… I learned a lesson that has no doubt been absorbed by many political leaders in recent years. If you’re going to lie about the fact that there is an elephant in the room, do it while you’re standing right next to the thing. If you try to hide the critter or distract people’s gaze from it, they will immediately know that you are lying. But if you come right up to it and give it a pat on the shoulder, they’ll start to think maybe the elephant is lying.

Matthew Stewart, “The Management Myth”

Loyalty Programs, Soft Monopolies, and Taxpayers

Most analysts had thought that American’s frequent flier program became moot as soon as Delta and the other airlines copied it. But in fact, the authors argue, the effect of such programs is that customers are less likely to switch from their preferred airline to another in response to a price cut. Thus, thanks to American’s AAdvantage program, Delta has less incentive to lower its fares; thanks to Delta’s SkyMilers, American is less likely to lower its fares. And, still more joy, both airlines can even start to raise fares, knowing that customers are less likely to leave in the event of a price increase. In essence, by atomizing individual consumers, loyalty programs create soft, micromonopolies on the market to individuals. The result for the airlines is “greater price stability,” the authors say, by which they mean higher faires. They happily chalk it up as a “win-win” for American and Delta — never mind the fact that, according to their own analysis, consumers collectively end up paying more in exchange for having expressed their individual loyalties.

Of course, as every business traveler knows, the airpline programs work in no small measure because businesses pay the fares while travelers collect the miles. “So are bosses the losers?” the game theorists ask. “Not necessarily. Frequent-flyer miles are a tax-free way for companies to comepensate employees who undertake a lot of business travel.” Thus, according to experts, in the profoundly unlikely event that an extra tens of thousands of dollars in business class fares is your company’s way of gifting you a once-a-year trip to Hawaii, then it is the taxpayer who foots the bill! So it’s a win-win all around — except for those who pay taxes.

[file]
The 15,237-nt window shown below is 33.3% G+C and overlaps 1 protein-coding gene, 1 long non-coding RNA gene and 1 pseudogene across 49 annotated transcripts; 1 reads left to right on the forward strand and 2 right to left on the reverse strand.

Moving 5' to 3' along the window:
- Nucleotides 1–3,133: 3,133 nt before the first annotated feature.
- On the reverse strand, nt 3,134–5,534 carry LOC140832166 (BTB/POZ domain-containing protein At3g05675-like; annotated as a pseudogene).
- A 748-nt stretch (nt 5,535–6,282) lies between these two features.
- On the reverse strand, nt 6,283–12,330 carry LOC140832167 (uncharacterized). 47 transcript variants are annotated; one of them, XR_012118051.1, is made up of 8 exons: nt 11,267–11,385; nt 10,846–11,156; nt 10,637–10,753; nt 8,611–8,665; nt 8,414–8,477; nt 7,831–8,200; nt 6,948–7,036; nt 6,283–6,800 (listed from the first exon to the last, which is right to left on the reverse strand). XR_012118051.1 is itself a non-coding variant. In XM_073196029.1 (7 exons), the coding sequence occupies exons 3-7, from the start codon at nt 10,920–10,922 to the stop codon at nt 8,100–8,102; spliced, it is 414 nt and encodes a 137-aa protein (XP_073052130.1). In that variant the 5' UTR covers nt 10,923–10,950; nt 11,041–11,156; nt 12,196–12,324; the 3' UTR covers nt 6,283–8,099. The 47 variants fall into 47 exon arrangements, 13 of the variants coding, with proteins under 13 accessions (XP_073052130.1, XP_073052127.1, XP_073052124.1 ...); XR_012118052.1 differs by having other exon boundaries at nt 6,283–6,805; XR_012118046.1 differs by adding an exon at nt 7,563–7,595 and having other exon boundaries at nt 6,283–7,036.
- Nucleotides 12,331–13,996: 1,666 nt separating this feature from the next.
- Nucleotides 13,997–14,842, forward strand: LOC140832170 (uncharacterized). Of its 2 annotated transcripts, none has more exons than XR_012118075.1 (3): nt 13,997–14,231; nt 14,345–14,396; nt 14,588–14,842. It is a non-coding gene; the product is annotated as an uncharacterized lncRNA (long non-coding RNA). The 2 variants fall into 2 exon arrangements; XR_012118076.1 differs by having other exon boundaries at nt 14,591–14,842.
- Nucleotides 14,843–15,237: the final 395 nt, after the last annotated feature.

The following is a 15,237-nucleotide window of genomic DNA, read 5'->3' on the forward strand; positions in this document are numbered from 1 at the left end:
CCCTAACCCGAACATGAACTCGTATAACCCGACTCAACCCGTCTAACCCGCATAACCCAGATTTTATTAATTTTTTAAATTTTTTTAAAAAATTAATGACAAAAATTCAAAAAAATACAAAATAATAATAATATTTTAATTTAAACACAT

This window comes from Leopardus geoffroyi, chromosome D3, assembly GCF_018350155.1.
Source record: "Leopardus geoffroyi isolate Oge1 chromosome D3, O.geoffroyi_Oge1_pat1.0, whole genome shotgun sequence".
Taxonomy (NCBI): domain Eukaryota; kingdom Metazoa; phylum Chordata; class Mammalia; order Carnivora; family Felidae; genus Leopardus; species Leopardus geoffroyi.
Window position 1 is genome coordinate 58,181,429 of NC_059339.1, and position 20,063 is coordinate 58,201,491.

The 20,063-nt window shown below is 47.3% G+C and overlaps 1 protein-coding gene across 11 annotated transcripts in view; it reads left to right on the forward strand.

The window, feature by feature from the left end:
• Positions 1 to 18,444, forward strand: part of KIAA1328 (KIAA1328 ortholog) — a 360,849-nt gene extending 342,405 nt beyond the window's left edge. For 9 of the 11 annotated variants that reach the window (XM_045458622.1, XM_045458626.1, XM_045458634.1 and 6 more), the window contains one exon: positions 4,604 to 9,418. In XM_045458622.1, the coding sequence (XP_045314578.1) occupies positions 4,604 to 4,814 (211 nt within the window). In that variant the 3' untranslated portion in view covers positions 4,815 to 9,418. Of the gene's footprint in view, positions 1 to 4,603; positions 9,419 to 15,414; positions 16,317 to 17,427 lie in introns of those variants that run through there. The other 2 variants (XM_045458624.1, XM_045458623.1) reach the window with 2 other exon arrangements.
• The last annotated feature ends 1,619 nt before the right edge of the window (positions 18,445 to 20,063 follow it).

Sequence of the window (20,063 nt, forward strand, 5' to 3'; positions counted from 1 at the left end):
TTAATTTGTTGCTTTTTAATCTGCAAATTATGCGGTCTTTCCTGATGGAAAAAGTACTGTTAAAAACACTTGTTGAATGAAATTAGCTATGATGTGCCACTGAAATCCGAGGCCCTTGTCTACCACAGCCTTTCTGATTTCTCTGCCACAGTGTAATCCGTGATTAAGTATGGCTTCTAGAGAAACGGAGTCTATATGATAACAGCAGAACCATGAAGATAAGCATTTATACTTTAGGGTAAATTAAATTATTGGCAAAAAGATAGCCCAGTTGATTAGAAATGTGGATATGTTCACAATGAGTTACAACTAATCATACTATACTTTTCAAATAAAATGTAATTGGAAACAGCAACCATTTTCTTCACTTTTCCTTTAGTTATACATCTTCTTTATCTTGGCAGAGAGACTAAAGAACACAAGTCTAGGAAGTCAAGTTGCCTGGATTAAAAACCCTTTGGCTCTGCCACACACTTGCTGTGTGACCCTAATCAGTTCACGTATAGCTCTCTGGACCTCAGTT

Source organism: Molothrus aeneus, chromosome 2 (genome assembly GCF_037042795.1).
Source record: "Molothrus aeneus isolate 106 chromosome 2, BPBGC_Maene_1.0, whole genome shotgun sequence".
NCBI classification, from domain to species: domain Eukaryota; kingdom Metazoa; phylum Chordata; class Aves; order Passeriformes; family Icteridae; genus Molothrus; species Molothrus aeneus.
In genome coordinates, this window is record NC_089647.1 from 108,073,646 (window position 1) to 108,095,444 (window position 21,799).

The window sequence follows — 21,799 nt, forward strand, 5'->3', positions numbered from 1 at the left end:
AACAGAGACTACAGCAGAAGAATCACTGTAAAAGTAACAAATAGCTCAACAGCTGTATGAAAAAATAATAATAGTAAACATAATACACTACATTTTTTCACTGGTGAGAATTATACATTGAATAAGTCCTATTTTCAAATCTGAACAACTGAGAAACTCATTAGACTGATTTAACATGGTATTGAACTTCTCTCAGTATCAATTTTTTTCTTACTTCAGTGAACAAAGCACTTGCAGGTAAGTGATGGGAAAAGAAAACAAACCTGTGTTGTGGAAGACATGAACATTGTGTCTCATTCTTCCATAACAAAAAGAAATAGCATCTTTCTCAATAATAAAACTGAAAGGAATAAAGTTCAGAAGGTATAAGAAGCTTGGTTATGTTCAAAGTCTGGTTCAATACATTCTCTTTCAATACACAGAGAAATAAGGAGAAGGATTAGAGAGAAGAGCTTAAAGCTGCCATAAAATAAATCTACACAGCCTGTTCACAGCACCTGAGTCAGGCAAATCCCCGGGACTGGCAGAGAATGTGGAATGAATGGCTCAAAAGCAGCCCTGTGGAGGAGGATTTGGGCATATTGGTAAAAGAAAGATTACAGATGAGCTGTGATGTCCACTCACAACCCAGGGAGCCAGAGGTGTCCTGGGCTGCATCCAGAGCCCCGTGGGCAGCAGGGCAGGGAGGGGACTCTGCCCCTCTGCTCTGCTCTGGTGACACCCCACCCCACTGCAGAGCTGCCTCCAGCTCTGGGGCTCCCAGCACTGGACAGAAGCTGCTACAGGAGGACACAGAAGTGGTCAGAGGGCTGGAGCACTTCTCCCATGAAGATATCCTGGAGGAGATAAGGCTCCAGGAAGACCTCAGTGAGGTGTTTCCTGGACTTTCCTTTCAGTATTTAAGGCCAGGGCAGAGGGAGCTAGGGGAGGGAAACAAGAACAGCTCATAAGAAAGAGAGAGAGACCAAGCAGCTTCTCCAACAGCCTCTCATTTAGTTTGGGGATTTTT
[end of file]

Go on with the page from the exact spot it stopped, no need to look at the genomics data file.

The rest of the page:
— Matthew Stewart, “The Management Myth,” p 232-233

Union Fights Hostess; Union Wins; Workers To Be Laid Off

[Hostess Brands], which previously survived one multi-year Chapter 11 bankruptcy process, when it operated as Interstate Bakeries, has just made a splash at the NY Southern Bankruptcy court, for the last time, with a liquidation filing. The reason: insurmountable (and unfundable) difference in the firm’s collective bargaining agreements and pension obligations, which resulted in a crippling strike that basically shut down the company.

In other words, the labor unions representing 18,000 workers fought the company, and the unions won… A very pyrrhic victory. Sadly, they are all now out of a job as the unionized victory just happened to lead to the terminal winddown of their employer.

Finally, those 18,500 new initial jobless claims next week? Sandy’s fault.

Love that final line. And guess who’s going to pick up the tab on their pensions? Mr and Mrs Taxpayer, via the Pension Benefit Guaranty Corp. See Twinkies, Ding Dongs Maker Hostess Liquidates Following Failure To Resolve Labor Union Animosity | ZeroHedge.

Criticism Need Not Be Constructive

[T]here’s a mantra that criticism must be constructive – that is, don’t criticize someone if you cannot also tell them what to do about the problem.

I think that is a harmful norm, for two reasons. First, once a feature of your product is identified as weak, people other than the identifying party may come up with a solution. … [E]ven if no one can think of a solution, having a weakness pointed out leads to a more realistic appreciation of your product, which by itself can be very helpful. When several people in your movie production company report vague feelings that a specific screenplay would not make a good basis for a movie if the aim is to make money, you may not want to produce it. If tests show that the brakes on a new car are not working properly, you may not want to start selling it. These are cases where nobody points out how to solve the problem, yet knowing that the problem exists is very important.